I’ve had two quite different occasions this summer to think about collaboration in the Humanities. The first: a course I taught on blogging in July, which explored how writing, as a first-person and personal craft, is (and is not) changing in the era of social media and digital communities. The second: continued planning of the Food Justice conference, which has provided an opportunity to collaborate with scholars from across disciplines as well as nonprofit leaders, artists and farmers. Having done these things while finishing a monograph has raised the question, not new but perhaps newly inflected, of what collaboration has meant and might come to mean for the Humanities? And so, I thought I’d open this question on Arcade in the hopes of sparking some meaty dialogue on the subject.
For those of us working in the Humanities, our ideas of collaboration are likely all over the intellectual and emotional map. Yet, whether we are involved in a multidisciplinary, multimodal collaborative project (such an NEH Digital Humanities project) or we collaborate mainly at punctuated professional moments (at a dissertation defense, on department and University committees, in editing or contributing to collections), it seems we are all engaging in collaborative work more now than ever. As compared to colleagues in the social and natural sciences, however, collaboration remains a relatively limited piece of how scholarship “happens” in the Humanities––and perhaps especially in literary studies.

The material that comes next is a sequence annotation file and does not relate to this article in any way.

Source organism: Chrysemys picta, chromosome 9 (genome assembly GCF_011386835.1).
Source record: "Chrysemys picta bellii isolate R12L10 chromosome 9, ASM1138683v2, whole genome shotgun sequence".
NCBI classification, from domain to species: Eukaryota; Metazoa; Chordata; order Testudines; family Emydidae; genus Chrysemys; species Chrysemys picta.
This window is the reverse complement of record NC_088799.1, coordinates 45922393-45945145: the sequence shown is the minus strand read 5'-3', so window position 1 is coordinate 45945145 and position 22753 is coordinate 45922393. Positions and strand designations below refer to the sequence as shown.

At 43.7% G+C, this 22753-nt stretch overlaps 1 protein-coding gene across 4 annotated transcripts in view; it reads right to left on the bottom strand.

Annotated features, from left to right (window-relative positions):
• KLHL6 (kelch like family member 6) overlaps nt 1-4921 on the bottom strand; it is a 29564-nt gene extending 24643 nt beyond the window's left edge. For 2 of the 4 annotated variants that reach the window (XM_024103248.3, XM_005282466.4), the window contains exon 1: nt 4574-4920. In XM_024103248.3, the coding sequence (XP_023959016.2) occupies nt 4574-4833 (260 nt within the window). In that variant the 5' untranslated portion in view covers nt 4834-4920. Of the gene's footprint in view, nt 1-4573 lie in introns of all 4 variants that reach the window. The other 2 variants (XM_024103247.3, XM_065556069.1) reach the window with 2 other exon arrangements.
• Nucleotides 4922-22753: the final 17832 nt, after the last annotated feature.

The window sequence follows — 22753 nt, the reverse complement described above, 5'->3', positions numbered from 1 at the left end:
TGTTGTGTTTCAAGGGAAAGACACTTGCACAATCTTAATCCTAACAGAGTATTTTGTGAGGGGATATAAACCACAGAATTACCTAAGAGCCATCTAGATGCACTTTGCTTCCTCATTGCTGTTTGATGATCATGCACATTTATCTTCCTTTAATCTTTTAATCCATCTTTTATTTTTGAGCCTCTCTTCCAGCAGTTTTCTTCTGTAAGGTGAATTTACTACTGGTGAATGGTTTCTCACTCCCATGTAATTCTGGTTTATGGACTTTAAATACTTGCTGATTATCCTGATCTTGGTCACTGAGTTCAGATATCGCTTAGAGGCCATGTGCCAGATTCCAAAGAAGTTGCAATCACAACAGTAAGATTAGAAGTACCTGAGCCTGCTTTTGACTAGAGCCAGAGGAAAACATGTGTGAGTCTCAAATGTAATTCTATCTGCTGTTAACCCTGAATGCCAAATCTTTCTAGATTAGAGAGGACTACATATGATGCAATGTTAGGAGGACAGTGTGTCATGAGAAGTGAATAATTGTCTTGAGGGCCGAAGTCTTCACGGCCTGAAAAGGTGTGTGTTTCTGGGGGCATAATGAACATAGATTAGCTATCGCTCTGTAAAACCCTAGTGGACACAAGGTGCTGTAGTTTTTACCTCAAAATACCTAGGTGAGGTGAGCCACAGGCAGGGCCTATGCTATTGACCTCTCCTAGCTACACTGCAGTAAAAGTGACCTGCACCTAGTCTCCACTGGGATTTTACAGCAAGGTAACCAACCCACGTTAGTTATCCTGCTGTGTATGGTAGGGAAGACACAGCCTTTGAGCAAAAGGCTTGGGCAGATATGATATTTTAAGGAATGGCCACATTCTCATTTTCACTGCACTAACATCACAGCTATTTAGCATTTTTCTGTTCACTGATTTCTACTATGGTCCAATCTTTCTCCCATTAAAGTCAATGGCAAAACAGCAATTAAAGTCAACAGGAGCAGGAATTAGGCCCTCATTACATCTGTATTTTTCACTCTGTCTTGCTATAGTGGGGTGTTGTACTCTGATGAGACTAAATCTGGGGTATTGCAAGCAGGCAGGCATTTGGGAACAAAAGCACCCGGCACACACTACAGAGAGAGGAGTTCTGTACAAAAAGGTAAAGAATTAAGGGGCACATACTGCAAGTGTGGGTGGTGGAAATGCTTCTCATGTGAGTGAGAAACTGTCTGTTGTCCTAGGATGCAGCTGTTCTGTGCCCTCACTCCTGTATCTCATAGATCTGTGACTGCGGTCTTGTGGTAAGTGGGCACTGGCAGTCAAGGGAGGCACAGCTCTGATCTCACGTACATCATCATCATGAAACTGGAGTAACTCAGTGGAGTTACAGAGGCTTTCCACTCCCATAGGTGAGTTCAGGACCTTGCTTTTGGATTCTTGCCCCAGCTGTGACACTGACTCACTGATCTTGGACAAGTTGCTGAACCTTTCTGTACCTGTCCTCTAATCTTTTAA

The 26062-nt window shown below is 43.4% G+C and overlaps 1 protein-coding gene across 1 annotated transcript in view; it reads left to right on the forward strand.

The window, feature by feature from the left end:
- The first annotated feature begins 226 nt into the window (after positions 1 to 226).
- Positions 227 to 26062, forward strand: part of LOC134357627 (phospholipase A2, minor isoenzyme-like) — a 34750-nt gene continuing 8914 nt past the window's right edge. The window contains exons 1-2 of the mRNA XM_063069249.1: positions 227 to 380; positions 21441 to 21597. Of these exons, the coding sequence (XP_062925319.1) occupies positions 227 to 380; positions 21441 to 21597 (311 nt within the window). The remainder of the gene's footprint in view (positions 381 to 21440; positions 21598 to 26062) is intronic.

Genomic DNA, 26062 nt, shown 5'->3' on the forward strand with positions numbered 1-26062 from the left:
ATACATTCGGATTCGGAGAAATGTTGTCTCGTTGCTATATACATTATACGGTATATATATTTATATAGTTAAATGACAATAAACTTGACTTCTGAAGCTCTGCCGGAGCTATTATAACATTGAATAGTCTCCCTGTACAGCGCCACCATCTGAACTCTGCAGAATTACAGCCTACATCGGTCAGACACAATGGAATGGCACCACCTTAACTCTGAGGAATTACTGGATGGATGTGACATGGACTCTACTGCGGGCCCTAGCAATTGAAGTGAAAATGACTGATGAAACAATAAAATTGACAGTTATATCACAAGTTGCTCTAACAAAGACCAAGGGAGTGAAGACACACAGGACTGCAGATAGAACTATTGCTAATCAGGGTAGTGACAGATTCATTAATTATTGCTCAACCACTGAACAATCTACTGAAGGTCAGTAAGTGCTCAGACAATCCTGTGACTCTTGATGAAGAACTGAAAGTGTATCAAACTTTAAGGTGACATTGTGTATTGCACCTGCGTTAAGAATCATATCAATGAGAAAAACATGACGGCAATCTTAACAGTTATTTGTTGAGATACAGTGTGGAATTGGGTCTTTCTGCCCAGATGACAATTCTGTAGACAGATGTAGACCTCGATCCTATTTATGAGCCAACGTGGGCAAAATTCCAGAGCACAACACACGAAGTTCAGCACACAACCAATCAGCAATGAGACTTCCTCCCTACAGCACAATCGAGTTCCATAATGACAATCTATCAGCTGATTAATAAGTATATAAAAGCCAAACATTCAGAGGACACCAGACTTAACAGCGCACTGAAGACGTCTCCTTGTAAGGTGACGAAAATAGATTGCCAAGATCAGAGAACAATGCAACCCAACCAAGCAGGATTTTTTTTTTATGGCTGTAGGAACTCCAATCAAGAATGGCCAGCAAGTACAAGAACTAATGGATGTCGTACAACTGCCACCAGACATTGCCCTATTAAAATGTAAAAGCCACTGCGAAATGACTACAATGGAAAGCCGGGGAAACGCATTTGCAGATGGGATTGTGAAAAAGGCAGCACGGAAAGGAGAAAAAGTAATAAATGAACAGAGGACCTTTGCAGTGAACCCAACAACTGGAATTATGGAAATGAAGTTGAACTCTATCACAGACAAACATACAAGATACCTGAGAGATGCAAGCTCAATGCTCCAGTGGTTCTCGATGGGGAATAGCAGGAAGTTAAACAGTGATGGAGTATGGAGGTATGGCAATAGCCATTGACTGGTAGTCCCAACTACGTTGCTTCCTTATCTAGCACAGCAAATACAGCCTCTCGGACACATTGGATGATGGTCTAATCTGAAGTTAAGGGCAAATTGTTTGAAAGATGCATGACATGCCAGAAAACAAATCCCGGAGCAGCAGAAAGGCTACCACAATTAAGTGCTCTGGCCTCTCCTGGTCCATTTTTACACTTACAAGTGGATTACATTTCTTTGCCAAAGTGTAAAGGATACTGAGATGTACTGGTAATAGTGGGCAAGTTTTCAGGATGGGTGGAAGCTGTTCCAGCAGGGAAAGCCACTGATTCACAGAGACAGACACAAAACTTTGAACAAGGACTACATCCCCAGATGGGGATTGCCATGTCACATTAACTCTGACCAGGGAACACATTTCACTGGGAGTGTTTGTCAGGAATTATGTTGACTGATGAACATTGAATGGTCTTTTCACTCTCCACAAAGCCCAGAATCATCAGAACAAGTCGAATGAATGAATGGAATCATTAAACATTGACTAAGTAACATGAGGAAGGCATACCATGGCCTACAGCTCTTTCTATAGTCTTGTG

This observation gained salience with me as I began collecting bios for the speakers who are participating in the Food Justice conference. As I read through those profiles of scholars working in fields from plant genetics to anthropology, I was struck by the sheer amount of work they do on very large teams comprised not only of colleagues and graduate students but also policymakers, community organizations, government entities and activists. Of course, such collaboration is not particularly new to those disciplines (although its form has been changing with the emergence of new media for capturing, tracking and analyzing research data). Nor should we romanticize collaboration as a panacea for addressing some of the challenges the Humanities now face, and that have been thoughtfully considered on Arcade. Yet, I do wonder what would happen to our various disciplines if we pursued major collaborative grants offered not only by the NEH but by organizations like Mellon, Google, the Ford Foundation, the NEA and even the NES. And I wonder what roles we might play––or how we might expand existing roles––on multidisciplinary research teams that are investigating subjects ranging from climate change to literacy. Finally, I wonder how we might alter our own methods of research to include, for example, public policy and social entrepreneurship.
Some scholars would argue that the horizons of the Humanities shouldn’t include policy (much less entrepreneurship). While I disagree, I concur that the disciplines comprising the Humanities have both historical lineages and emerging methods that distinguish them from the social and natural sciences. The recent experiment at Shakespeare Quarterly to make four essays available online for public, peer review encapsulates this tightrope walk of disciplinary rigor and large-scale collaboration. It is certainly an experiment worth repeating, testing and debating. For one way to reinvigorate the Humanities would be to pursue precisely such opportunities to work with others, to write collaboratively and to think in public––the very opportunities that a forum like Arcade now offers.